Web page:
After failing to reach an agreement during court-mandated mediation, a high school student whose opinion column was banned from the student newspaper will face his school district in court over claims of First Amendment violations.
Editors at the University of Northern Colorado’s student newspaper have settled two lawsuits filed in the spring, guaranteeing the Mirror access to student government records and establishing the paper’s independent funding.
Frederick has filed suit against the school for violating his First Amendment rights. In 2003, a federal district court ruled in favor of the school after determining the parade was a school-sponsored event.
One article said that student government officers had lied about their reasons for pulling funding for a footrace in honor of a student that was training for a marathon when she was raped and killed. Another article criticized over-spending oo the fall campus concert, making a spring campus concert impossible.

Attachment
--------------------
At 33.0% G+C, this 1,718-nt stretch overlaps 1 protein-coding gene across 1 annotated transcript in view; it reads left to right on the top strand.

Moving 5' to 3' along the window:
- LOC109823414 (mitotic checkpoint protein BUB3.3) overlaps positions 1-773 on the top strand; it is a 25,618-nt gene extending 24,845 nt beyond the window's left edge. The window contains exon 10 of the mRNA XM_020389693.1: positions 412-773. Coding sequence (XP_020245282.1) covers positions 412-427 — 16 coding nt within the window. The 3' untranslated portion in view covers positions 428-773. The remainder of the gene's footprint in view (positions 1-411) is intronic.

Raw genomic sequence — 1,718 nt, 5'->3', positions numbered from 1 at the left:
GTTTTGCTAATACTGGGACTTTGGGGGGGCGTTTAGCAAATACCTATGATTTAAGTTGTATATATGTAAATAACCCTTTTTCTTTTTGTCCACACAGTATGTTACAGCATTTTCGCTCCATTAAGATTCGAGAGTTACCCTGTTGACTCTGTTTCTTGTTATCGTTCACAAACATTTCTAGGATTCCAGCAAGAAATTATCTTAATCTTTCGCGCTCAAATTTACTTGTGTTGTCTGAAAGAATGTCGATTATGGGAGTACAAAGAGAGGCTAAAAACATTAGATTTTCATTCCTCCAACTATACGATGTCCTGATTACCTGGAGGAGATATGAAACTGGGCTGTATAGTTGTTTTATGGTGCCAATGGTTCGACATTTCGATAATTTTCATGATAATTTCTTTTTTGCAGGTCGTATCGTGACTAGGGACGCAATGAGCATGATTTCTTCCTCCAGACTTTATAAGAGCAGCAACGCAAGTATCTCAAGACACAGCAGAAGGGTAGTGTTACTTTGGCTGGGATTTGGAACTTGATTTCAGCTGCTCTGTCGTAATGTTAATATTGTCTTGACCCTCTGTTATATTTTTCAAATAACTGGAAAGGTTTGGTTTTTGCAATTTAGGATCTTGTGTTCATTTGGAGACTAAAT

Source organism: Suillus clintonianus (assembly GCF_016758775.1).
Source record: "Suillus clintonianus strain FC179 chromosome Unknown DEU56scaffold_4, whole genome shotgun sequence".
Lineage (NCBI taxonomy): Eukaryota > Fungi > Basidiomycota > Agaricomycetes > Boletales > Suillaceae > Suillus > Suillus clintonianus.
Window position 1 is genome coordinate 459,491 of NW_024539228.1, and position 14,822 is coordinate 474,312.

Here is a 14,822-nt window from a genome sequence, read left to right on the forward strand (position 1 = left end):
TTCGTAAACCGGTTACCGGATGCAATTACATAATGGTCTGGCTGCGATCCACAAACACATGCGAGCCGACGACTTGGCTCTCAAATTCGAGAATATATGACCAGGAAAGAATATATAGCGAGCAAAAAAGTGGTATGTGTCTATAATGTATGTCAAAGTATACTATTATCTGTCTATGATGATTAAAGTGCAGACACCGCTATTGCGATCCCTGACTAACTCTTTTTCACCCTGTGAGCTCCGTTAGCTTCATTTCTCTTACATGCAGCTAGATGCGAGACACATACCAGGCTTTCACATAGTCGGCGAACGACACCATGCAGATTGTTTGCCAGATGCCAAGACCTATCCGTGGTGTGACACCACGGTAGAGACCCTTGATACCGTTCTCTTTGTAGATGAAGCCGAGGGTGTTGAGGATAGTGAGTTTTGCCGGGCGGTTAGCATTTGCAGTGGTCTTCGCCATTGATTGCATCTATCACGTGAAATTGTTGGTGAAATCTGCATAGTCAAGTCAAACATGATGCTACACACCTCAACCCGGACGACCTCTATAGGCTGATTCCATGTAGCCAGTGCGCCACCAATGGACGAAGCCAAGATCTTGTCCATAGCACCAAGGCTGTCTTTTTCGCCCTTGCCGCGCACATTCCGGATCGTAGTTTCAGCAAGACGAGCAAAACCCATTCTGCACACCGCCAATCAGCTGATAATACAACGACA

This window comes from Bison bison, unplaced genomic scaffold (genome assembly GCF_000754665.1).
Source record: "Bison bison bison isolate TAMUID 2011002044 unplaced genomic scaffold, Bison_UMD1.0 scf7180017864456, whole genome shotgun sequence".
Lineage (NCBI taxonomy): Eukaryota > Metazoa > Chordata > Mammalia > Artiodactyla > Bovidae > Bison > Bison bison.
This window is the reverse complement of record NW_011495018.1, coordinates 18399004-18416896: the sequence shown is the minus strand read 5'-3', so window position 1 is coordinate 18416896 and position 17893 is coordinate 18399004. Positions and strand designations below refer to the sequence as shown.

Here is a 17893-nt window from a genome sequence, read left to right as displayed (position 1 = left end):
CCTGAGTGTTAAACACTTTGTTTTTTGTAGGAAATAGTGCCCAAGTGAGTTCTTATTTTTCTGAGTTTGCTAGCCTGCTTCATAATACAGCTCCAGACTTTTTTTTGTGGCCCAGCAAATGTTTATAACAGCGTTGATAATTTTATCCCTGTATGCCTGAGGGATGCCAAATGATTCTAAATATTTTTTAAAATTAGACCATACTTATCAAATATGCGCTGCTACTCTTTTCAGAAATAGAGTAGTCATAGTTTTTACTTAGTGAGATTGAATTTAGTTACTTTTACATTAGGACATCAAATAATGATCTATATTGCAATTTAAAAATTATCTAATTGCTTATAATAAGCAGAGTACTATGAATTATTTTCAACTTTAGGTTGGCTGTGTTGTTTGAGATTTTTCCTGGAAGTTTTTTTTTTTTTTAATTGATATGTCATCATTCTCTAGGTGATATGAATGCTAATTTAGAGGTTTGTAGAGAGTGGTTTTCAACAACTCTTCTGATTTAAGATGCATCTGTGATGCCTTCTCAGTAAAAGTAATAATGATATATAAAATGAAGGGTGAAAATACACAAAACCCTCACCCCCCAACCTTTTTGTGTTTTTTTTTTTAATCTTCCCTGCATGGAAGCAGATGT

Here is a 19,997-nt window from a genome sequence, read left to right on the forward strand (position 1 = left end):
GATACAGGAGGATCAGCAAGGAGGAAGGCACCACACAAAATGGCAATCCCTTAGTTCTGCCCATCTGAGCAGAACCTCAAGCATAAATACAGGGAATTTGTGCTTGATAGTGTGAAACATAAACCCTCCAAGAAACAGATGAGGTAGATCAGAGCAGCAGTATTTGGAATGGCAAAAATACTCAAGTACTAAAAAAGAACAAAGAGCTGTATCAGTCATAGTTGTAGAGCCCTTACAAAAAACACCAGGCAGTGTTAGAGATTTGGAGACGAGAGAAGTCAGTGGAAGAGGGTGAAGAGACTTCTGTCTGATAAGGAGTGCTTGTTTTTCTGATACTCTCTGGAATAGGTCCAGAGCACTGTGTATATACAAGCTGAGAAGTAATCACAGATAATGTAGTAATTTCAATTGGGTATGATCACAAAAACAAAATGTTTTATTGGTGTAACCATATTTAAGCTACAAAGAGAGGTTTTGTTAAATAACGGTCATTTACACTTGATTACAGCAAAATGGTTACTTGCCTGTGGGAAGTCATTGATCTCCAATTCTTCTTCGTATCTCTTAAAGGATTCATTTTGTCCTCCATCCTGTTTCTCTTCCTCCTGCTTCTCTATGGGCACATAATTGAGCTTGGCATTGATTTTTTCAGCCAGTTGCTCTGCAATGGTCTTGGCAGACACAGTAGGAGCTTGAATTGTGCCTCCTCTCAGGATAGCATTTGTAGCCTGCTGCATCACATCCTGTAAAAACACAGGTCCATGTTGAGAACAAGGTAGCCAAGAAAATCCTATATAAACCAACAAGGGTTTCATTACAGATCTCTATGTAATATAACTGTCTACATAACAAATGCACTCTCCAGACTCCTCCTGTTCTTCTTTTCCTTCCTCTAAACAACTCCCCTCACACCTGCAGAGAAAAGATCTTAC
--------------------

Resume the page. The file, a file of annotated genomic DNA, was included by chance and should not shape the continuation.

Creative writing assignments and personal journals have become an object of concern for many administrators who fear that works which are "dark" or contain violent images are actually threats by students.
Without the backing of professional news organizations, student journalists often find themselves at the mercy of government officials who refuse to treat them as other professional reporters.
Any cowboy will tell you: The sun goes down in the west. But for newsorganizations across the country, there has been plenty of sunshine west of theMississippi River.
In the wake of two lawsuits and a grand jury investigation involving the fundraising arm of the University of Colorado, state officials are accusing the University of Colorado Foundation of having an "anonymous nature" – and, the officials say, they are ready to do something about it.
When such sites are created and viewed off-campus or are used for fair comment and criticism, public school officials typically have no real legal ability to censor content or punish students.
The state attorney general squashed a short-lived policy created by the University of Kentucky to black out victims' names on police incident reports, saying it violated the state's open-records law.